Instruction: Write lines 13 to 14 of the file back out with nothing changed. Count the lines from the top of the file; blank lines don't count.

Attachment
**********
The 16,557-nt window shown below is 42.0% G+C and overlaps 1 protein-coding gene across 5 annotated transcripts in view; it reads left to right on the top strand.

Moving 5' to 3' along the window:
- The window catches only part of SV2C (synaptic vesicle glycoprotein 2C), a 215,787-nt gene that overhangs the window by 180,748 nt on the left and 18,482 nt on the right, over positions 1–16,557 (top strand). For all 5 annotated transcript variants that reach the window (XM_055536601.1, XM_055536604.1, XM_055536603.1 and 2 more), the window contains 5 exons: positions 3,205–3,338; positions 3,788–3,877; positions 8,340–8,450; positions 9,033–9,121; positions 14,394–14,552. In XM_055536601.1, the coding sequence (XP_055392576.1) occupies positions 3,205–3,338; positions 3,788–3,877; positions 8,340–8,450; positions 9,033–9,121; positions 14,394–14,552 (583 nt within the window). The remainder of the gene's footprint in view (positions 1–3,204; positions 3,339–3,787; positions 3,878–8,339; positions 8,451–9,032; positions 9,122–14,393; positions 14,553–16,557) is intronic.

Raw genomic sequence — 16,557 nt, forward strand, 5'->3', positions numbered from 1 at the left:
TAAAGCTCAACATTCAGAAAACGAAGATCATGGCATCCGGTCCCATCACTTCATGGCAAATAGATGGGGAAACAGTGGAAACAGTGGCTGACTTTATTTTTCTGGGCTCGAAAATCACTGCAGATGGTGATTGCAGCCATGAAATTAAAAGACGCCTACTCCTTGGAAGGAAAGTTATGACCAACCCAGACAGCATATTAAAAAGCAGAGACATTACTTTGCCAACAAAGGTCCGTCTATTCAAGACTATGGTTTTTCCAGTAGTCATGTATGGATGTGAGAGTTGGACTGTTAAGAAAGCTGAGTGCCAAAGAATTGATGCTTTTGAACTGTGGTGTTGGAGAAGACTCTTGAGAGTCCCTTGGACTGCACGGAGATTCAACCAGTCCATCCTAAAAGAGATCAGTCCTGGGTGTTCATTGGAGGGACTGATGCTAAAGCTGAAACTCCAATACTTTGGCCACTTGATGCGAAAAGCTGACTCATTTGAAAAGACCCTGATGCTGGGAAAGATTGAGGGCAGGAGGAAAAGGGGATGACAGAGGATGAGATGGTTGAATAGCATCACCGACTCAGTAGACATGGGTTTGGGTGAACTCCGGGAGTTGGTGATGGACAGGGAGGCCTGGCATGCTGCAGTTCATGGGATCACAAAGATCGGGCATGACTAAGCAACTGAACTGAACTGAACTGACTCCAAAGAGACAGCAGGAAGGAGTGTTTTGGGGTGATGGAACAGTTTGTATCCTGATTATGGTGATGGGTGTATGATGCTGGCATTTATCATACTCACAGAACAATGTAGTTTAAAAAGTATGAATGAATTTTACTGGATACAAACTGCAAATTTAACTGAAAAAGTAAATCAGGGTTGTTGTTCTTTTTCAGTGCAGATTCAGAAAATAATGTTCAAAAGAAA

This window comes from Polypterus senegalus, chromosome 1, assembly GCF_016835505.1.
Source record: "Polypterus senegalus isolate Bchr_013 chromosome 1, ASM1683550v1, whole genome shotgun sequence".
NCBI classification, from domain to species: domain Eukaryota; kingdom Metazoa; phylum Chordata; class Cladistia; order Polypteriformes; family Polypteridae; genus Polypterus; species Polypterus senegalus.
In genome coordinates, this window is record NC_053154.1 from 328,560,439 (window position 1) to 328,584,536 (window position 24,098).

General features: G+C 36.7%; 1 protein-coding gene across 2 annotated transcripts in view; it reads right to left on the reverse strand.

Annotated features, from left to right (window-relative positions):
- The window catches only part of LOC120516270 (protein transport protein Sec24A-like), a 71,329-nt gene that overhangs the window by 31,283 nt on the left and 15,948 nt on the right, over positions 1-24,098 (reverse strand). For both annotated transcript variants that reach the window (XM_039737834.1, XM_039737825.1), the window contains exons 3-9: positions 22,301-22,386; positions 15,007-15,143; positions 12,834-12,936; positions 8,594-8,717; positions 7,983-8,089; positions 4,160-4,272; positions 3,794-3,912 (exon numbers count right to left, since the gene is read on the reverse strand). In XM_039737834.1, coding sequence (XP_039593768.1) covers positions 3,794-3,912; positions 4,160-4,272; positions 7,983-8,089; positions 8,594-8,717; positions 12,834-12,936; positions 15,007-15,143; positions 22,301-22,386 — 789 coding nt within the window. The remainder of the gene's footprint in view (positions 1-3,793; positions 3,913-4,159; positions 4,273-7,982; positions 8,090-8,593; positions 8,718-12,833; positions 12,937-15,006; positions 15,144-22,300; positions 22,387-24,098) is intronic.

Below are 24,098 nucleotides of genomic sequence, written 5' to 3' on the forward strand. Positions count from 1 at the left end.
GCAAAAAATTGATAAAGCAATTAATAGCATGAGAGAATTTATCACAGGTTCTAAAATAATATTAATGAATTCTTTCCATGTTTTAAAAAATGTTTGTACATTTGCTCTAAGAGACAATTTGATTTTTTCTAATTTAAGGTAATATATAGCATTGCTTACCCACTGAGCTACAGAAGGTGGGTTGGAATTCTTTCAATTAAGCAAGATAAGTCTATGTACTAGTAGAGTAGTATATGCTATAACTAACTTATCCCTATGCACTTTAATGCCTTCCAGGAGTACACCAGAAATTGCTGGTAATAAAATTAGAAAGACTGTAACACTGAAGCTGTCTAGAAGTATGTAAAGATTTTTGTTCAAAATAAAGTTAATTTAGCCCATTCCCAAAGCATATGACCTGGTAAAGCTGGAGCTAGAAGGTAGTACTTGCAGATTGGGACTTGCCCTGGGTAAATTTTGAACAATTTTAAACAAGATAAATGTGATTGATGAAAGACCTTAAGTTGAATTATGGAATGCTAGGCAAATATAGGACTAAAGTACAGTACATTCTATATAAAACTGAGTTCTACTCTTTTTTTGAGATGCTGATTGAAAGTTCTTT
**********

Below are 24,098 nucleotides of genomic sequence, written 5' to 3' on the forward strand. Positions count from 1 at the left end.
GCAAAAAATTGATAAAGCAATTAATAGCATGAGAGAATTTATCACAGGTTCTAAAATAATATTAATGAATTCTTTCCATGTTTTAAAAAATGTTTGTACATTTGCTCTAAGAGACAATTTGATTTTTTCTAATTTAAGGTAATATATAGCATTGCTTACCCACTGAGCTACAGAAGGTGGGTTGGAATTCTTTCAATTAAGCAAGATAAGTCTATGTACTAGTAGAGTAGTATATGCTATAACTAACTTATCCCTATGCACTTTAATGCCTTCCAGGAGTACACCAGAAATTGCTGGTAATAAAATTAGAAAGACTGTAACACTGAAGCTGTCTAGAAGTATGTAAAGATTTTTGTTCAAAATAAAGTTAATTTAGCCCATTCCCAAAGCATATGACCTGGTAAAGCTGGAGCTAGAAGGTAGTACTTGCAGATTGGGACTTGCCCTGGGTAAATTTTGAACAATTTTAAACAAGATAAATGTGATTGATGAAAGACCTTAAGTTGAATTATGGAATGCTAGGCAAATATAGGACTAAAGTACAGTACATTCTATATAAAACTGAGTTCTACTCTTTTTTTGAGATGCTGATTGAAAGTTCTTT